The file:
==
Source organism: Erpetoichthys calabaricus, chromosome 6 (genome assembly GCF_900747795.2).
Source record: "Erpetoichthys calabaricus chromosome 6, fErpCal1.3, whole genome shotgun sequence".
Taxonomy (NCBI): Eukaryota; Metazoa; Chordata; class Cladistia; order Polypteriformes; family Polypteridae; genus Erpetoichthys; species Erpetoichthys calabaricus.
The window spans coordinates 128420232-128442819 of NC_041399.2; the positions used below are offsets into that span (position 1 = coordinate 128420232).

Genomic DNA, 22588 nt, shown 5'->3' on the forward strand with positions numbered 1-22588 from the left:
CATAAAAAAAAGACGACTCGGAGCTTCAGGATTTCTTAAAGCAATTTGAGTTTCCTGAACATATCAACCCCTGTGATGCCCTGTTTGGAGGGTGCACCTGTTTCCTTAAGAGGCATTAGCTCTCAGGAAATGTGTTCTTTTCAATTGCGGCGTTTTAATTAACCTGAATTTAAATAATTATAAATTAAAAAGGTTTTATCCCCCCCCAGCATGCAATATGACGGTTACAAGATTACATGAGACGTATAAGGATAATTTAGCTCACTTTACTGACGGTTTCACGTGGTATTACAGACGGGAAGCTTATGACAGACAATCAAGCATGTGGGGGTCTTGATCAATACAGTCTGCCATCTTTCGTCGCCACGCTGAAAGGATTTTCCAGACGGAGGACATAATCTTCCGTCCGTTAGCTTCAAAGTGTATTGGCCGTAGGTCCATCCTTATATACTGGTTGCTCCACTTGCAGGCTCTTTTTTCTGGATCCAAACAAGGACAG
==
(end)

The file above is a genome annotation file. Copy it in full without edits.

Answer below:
Source organism: Erpetoichthys calabaricus, chromosome 6 (genome assembly GCF_900747795.2).
Source record: "Erpetoichthys calabaricus chromosome 6, fErpCal1.3, whole genome shotgun sequence".
Taxonomy (NCBI): Eukaryota; Metazoa; Chordata; class Cladistia; order Polypteriformes; family Polypteridae; genus Erpetoichthys; species Erpetoichthys calabaricus.
The window spans coordinates 128420232-128442819 of NC_041399.2; the positions used below are offsets into that span (position 1 = coordinate 128420232).

Genomic DNA, 22588 nt, shown 5'->3' on the forward strand with positions numbered 1-22588 from the left:
CATAAAAAAAAGACGACTCGGAGCTTCAGGATTTCTTAAAGCAATTTGAGTTTCCTGAACATATCAACCCCTGTGATGCCCTGTTTGGAGGGTGCACCTGTTTCCTTAAGAGGCATTAGCTCTCAGGAAATGTGTTCTTTTCAATTGCGGCGTTTTAATTAACCTGAATTTAAATAATTATAAATTAAAAAGGTTTTATCCCCCCCCAGCATGCAATATGACGGTTACAAGATTACATGAGACGTATAAGGATAATTTAGCTCACTTTACTGACGGTTTCACGTGGTATTACAGACGGGAAGCTTATGACAGACAATCAAGCATGTGGGGGTCTTGATCAATACAGTCTGCCATCTTTCGTCGCCACGCTGAAAGGATTTTCCAGACGGAGGACATAATCTTCCGTCCGTTAGCTTCAAAGTGTATTGGCCGTAGGTCCATCCTTATATACTGGTTGCTCCACTTGCAGGCTCTTTTTTCTGGATCCAAACAAGGACAG